Darwiish State

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Darwiish State

1899–1921
Flag of Darwiish
Flag
Motto: Salahiyya1
Anthem: Salahiyya
Territory of Darwiish
Territory of Darwiish
StatusSayyidate
CapitalTaleh
Common languagesSomali
GovernmentAutocracy
Sayyid 
• 1896-1920
Sayyid Hassan
Khusuusi 
• 1900-1920
Ismail Mire
LegislatureKhusuusi
History 
• Assassination of Garaad Ali IV
1899
• Air raids on Taleh
1921
Preceded by
Succeeded by
Dhulbahante garaadship
British Empire
Sayyid Hassan's fort and capital in Taleh.

The Darwiish state (also spelled Daraawiish State) was a Somali kingdom that existed from 1897 to 1920.[1] It was the successor state to the Dhulbahante garaadship.

Terminology[change | change source]

Darwiish may come from Al Darawish which means "simple people" in Arabic. It may also come from dar al wiish which is Arabic and Balochi for land of happy people. The Darwiish sometimes referred to their opponents as kabacad or gumeysiraac.[2]

History[change | change source]

On Mar 3, 1905 the "Mad Mullah" declared himself Sayyid of Nogal (other name of the Nugaal valley) in northern Italian Somalia. His full name was sultan" Mahamad Abdullah Hasan. The territory coincided approximately with the actual Nugaal area in northeastern Somalia. It was ruled like a kind of sultanate in behalf of the Mahdi.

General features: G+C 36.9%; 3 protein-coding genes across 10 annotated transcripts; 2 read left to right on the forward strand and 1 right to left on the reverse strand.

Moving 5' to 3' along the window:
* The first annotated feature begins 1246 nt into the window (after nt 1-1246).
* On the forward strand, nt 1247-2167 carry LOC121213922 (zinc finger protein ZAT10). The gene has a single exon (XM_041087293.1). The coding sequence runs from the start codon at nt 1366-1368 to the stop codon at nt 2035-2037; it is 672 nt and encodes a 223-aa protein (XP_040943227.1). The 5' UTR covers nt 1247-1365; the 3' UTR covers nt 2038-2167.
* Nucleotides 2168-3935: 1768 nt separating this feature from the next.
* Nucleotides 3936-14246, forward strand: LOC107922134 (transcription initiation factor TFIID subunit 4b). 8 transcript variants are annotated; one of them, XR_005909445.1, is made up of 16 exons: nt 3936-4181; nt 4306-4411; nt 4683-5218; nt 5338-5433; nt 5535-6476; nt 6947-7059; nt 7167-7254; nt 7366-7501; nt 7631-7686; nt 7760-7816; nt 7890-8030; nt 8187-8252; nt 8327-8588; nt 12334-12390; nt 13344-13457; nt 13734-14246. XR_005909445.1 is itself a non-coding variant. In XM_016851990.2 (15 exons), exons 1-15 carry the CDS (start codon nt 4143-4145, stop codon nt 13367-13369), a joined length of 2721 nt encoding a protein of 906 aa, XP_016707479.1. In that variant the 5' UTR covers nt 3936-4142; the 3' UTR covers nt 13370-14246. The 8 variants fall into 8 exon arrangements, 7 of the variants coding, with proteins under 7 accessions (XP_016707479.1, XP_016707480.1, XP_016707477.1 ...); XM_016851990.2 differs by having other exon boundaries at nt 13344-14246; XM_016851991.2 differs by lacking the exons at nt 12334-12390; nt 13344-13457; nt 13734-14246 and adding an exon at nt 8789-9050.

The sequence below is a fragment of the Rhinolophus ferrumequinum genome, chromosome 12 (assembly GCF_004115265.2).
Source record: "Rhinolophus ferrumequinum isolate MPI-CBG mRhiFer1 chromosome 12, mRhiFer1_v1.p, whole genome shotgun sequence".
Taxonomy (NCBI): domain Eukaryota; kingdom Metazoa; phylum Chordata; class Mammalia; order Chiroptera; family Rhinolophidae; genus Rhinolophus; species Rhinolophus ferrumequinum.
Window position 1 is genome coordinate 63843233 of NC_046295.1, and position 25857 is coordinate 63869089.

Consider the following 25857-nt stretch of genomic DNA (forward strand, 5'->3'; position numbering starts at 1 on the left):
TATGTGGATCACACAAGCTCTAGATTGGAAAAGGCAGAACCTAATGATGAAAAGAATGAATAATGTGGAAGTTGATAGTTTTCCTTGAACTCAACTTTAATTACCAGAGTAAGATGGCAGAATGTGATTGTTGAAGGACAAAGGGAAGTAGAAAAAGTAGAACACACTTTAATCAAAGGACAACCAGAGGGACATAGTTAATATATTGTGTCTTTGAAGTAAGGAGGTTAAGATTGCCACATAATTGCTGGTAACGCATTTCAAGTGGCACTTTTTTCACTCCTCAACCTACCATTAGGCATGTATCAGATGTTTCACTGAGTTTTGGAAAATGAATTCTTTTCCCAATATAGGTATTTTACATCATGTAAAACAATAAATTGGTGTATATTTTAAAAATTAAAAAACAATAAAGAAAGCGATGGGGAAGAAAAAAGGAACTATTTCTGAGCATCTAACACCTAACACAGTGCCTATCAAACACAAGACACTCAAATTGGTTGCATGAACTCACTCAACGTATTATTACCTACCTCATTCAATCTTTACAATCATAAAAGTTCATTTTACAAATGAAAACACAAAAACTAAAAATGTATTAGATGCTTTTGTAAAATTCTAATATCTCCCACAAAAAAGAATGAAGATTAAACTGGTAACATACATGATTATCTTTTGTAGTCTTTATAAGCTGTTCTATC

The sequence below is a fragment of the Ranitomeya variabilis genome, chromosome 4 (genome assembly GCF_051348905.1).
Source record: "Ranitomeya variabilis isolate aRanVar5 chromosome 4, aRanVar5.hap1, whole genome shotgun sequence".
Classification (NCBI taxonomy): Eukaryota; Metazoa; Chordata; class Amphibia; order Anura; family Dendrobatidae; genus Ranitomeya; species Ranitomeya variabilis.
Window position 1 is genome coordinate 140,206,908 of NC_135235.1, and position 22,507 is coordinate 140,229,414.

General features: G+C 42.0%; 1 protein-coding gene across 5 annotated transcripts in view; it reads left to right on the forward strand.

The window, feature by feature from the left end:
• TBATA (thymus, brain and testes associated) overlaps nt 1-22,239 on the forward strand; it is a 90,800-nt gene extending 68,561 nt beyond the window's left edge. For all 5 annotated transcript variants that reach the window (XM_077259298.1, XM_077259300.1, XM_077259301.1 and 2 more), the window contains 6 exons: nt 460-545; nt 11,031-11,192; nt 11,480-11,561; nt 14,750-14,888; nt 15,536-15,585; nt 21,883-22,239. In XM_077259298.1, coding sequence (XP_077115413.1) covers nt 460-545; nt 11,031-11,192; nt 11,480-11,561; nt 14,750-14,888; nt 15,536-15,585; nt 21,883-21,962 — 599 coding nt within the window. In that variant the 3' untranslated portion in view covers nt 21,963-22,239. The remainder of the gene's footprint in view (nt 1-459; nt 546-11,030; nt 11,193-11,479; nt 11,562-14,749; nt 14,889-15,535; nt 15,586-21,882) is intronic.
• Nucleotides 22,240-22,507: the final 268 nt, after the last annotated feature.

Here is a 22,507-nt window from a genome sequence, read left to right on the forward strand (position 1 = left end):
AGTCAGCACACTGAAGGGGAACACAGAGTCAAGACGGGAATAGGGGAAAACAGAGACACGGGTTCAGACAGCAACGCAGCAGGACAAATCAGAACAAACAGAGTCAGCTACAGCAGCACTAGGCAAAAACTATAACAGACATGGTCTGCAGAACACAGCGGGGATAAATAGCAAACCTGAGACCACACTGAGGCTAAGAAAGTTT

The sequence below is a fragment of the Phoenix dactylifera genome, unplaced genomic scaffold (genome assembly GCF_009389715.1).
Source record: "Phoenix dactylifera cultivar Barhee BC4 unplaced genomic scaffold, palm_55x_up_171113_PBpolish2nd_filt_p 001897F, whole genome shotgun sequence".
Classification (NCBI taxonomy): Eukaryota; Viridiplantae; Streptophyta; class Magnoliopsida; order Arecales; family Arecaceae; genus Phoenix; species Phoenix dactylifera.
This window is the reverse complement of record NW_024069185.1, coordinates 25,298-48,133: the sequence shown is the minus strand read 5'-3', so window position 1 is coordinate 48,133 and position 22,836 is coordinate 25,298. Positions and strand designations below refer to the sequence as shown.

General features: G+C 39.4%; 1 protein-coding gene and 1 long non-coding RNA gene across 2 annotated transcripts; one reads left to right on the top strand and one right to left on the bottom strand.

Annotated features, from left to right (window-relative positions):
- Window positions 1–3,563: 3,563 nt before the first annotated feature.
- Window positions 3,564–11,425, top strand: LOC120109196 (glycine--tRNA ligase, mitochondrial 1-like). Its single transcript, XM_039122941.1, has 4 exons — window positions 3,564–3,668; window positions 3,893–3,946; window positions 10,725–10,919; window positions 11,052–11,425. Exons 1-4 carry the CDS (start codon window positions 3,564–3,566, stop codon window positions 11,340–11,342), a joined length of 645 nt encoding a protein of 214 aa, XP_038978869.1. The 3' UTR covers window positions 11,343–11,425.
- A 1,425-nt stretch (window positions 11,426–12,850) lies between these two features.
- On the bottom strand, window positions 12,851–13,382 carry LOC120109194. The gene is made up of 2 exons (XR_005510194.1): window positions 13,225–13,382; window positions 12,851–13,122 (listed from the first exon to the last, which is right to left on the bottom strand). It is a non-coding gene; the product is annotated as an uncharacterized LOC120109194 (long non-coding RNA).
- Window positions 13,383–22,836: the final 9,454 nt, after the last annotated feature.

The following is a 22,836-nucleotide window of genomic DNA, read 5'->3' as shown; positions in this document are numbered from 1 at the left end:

His rule was terminated by Italy in 1911. The Italian victory started on September 3, 1908 when Italian official Di Giorgio conquered Afgoi and the sultan of Ghelédi with his 5000 men surrendered to the Italians (who won an important battle at Araré and Eyl).

Eyl Castle.

Sayyid Mohammed Abdullah Hassan (nicknamed the "Mad Mullah" by the British) escaped to British Somaliland, where later died in 1920.

During 1910-1914, Sayyid's capital moved from Illig to Taleex in the heart of Nugaal where he built three garrison forts of massive stone work and a number of houses. He built a "luxurious" palace for himself and kept new guards drawn from outcast clans. By 1913, he had dominated the entire hinterland of the Somali peninsula by building forts at Jildali and Mirashi in Warsangali country, at Werder and Qorahy in the Ogaden and Beledweyne in southern Somalia.

After the collapse of Muhammad Abdullah Hassan’s resistance movement,[3] rebellion and revolt occurred with disputes between different tribes in Northern Somalia.

The Italian government of Somalia again worked together with the old tribesmen in order to try and keep peace between the several tribes, while maintaining close control over the military.[4]

References[change | change source]

  1. A History of Our Own Times ...: From the diamond jubilee, 1897, to the accession of King Edward VII, p 106
  2. Samatar, Said S. "Gabay-Ḥayir: A Somali Mock Heroic Song." Research in African Literatures (1980): 449-478.
  3. Dervish Resistance movement
  4. Hess, Robert L. Italian Colonialism, p 146

Related pages[change | change source]

Other websites[change | change source]